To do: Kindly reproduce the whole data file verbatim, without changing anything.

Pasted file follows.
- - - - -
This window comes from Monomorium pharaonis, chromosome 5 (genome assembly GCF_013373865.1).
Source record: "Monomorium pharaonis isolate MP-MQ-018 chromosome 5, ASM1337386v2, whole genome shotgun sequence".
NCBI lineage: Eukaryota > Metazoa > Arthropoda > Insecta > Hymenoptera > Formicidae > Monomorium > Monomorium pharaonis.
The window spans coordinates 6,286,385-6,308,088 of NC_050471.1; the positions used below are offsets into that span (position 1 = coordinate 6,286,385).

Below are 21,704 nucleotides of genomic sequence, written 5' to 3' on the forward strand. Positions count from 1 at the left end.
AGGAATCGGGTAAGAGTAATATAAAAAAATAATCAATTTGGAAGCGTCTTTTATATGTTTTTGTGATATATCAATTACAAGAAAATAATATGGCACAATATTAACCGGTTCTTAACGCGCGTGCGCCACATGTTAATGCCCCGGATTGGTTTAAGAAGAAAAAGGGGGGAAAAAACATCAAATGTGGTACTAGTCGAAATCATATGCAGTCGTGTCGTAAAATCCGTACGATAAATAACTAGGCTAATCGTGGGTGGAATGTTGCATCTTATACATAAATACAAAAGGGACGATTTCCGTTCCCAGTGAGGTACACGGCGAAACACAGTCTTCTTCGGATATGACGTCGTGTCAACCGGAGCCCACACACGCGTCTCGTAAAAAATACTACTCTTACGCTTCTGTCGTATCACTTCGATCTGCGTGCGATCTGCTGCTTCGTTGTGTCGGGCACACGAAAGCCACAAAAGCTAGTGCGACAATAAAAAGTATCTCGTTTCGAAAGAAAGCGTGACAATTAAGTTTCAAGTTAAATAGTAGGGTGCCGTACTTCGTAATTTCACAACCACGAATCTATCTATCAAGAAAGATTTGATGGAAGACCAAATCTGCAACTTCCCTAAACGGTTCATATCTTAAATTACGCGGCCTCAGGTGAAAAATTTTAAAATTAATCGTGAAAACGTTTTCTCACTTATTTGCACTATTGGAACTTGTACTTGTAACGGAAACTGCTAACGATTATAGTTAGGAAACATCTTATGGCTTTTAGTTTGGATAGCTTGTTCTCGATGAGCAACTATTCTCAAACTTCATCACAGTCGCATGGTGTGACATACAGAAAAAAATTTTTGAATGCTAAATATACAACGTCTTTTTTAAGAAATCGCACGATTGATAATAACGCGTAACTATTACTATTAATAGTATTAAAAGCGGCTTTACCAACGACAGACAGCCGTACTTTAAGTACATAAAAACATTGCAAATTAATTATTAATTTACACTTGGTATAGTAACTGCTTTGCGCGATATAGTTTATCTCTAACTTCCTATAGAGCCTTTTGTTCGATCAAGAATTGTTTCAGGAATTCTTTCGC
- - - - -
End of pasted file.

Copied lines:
This window comes from Monomorium pharaonis, chromosome 5 (genome assembly GCF_013373865.1).
Source record: "Monomorium pharaonis isolate MP-MQ-018 chromosome 5, ASM1337386v2, whole genome shotgun sequence".
NCBI lineage: Eukaryota > Metazoa > Arthropoda > Insecta > Hymenoptera > Formicidae > Monomorium > Monomorium pharaonis.
The window spans coordinates 6,286,385-6,308,088 of NC_050471.1; the positions used below are offsets into that span (position 1 = coordinate 6,286,385).

Below are 21,704 nucleotides of genomic sequence, written 5' to 3' on the forward strand. Positions count from 1 at the left end.
AGGAATCGGGTAAGAGTAATATAAAAAAATAATCAATTTGGAAGCGTCTTTTATATGTTTTTGTGATATATCAATTACAAGAAAATAATATGGCACAATATTAACCGGTTCTTAACGCGCGTGCGCCACATGTTAATGCCCCGGATTGGTTTAAGAAGAAAAAGGGGGGAAAAAACATCAAATGTGGTACTAGTCGAAATCATATGCAGTCGTGTCGTAAAATCCGTACGATAAATAACTAGGCTAATCGTGGGTGGAATGTTGCATCTTATACATAAATACAAAAGGGACGATTTCCGTTCCCAGTGAGGTACACGGCGAAACACAGTCTTCTTCGGATATGACGTCGTGTCAACCGGAGCCCACACACGCGTCTCGTAAAAAATACTACTCTTACGCTTCTGTCGTATCACTTCGATCTGCGTGCGATCTGCTGCTTCGTTGTGTCGGGCACACGAAAGCCACAAAAGCTAGTGCGACAATAAAAAGTATCTCGTTTCGAAAGAAAGCGTGACAATTAAGTTTCAAGTTAAATAGTAGGGTGCCGTACTTCGTAATTTCACAACCACGAATCTATCTATCAAGAAAGATTTGATGGAAGACCAAATCTGCAACTTCCCTAAACGGTTCATATCTTAAATTACGCGGCCTCAGGTGAAAAATTTTAAAATTAATCGTGAAAACGTTTTCTCACTTATTTGCACTATTGGAACTTGTACTTGTAACGGAAACTGCTAACGATTATAGTTAGGAAACATCTTATGGCTTTTAGTTTGGATAGCTTGTTCTCGATGAGCAACTATTCTCAAACTTCATCACAGTCGCATGGTGTGACATACAGAAAAAAATTTTTGAATGCTAAATATACAACGTCTTTTTTAAGAAATCGCACGATTGATAATAACGCGTAACTATTACTATTAATAGTATTAAAAGCGGCTTTACCAACGACAGACAGCCGTACTTTAAGTACATAAAAACATTGCAAATTAATTATTAATTTACACTTGGTATAGTAACTGCTTTGCGCGATATAGTTTATCTCTAACTTCCTATAGAGCCTTTTGTTCGATCAAGAATTGTTTCAGGAATTCTTTCGC